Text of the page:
We can’t all sit still for an hour a day meditating or being mindful. While it’s an admirable goal, it’s not always a realistic one. And we know all too well that once we’ve failed at our goal, we tend to let the whole idea slip. And we forget the meditating and mindfulness all together. So we end up back at square one. Sounding at all familiar? We thought so. But life doesn’t have to be about extremes. Sometimes it’s just about small micro adjustments that end up making a big impact.
Our favourite ways to incorporate more mindfulness into our lives
Take five big breaths every morning.
While starting your day with meditation is a great thing to do, sometimes all we need is a little help to reset and come into our bodies. You’d be amazed at how you can feel after just five big breaths. Start by inhaling for the count of four, pause at the top, exhale for the count of four, and pause at the bottom. Then repeat five times.
You’ll feel a little more connected, grounded, and calm. A perfect place from which to start your day. You can also come back to these five breaths at any time throughout the day if you need a helping hand with stress and anxiety.
Be grateful of what you have, everyday.
“Gratitude turns what we have into enough.”
There are so many studies that show that gratitude can increase levels of happiness and satisfaction. It’s because it makes us stop and look at the things we already have – not the things we think we need – and see the good in them.
Take one minute every night to find one thing you are grateful for. Write it on a small piece of paper and place it in a jar. If you’re ever stuck or having a bad day, you’ll have hundreds of things to take out of the jar, to remind you of just how grateful you should be. It can be as small as peanut butter sandwiches, to as big as you like.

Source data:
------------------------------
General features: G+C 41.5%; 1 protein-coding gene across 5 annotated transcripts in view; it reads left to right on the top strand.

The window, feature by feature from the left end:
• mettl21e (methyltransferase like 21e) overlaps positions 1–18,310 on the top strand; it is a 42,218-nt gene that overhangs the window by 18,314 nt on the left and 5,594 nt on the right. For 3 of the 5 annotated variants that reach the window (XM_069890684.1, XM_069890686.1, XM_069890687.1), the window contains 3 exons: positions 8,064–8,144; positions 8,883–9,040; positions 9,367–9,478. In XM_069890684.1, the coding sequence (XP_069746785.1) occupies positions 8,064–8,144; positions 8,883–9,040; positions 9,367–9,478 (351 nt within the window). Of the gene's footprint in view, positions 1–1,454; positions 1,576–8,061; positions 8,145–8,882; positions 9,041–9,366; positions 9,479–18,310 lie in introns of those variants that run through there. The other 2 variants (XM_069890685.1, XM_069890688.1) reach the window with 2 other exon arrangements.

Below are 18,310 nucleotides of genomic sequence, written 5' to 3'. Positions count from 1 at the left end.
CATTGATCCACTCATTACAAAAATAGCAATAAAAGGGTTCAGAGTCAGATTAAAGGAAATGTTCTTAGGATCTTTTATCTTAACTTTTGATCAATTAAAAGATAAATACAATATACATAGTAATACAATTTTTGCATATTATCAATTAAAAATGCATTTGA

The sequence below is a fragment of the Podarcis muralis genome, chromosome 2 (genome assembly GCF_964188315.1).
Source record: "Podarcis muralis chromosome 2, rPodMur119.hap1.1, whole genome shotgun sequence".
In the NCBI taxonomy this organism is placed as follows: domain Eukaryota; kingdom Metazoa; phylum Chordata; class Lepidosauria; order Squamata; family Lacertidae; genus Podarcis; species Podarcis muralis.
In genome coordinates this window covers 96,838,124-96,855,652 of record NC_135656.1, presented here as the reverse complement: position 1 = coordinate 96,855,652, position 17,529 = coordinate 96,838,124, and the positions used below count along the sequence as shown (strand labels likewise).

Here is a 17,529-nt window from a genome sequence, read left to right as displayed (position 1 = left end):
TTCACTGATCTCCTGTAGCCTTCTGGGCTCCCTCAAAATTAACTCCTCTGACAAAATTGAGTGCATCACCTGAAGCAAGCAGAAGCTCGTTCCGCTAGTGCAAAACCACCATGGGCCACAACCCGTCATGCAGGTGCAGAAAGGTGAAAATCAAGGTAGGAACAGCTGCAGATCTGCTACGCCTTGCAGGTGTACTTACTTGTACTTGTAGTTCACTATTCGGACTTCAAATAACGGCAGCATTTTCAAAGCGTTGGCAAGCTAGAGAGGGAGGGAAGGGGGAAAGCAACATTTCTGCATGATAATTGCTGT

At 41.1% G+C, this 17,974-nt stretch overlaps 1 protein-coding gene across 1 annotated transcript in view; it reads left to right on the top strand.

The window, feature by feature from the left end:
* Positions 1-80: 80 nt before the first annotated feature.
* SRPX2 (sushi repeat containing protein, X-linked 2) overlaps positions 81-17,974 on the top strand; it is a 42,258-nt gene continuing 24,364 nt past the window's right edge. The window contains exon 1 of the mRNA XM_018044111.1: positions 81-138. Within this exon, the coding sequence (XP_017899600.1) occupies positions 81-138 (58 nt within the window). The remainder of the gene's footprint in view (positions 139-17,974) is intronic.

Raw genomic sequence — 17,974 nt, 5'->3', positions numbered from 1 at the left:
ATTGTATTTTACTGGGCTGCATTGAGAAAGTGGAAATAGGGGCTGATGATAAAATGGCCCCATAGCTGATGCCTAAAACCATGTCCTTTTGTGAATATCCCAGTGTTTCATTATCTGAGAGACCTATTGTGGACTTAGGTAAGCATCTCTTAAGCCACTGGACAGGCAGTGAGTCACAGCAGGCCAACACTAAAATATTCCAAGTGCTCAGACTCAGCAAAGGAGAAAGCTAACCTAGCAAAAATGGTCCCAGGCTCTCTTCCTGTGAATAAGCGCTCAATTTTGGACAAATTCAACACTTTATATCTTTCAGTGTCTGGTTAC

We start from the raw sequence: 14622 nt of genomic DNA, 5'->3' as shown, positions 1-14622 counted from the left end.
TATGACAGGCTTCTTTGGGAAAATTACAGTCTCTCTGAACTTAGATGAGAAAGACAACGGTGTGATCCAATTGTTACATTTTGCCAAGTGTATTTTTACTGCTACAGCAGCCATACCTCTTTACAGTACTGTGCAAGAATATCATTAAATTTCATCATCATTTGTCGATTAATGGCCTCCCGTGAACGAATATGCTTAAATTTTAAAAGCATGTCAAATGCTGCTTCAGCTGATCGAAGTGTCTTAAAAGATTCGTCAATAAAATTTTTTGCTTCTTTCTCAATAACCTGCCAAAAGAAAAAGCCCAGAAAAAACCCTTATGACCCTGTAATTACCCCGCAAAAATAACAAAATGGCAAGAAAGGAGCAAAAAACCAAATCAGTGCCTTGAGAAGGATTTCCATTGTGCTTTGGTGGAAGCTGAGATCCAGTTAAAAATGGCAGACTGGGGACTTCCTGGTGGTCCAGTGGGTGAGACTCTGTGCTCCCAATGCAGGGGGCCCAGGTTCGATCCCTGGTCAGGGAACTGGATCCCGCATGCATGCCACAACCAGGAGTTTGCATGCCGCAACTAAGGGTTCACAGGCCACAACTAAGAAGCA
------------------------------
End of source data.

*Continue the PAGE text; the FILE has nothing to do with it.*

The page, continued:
Notice what you eat, why, and how you feel.
One thing we all tend to do these days is to eat on a schedule, eat while doing something else, or eat stressed. And we often have related stomach symptoms that we can’t quite pinpoint. Start a food diary where you write down how you feel before you eat (levels of hunger, levels of energy, levels of stress), where you’re eating, what you’re doing, and what you ate. Then a few hours later comment on energy and stress levels again.
You’ll start to notice eating habits that are likely to be creating unwanted discomfort. For example, eating stressed is almost always going to give you stomach discomfort.
Take a walk
This doesn’t mean exercise. Literally walk somewhere without headphones, without your mobile in hand, without a cup of coffee. Whether you can make that walk in nature or not, walking is a wonderfully mindful task – if we let it be. Walking without distraction or goal, can really slow down the mind and make you more engaged with the happenings around you.
If you work at a desk, take five or ten minutes out of your day to get on your feet. You’ll feel replenished and a lot calmer.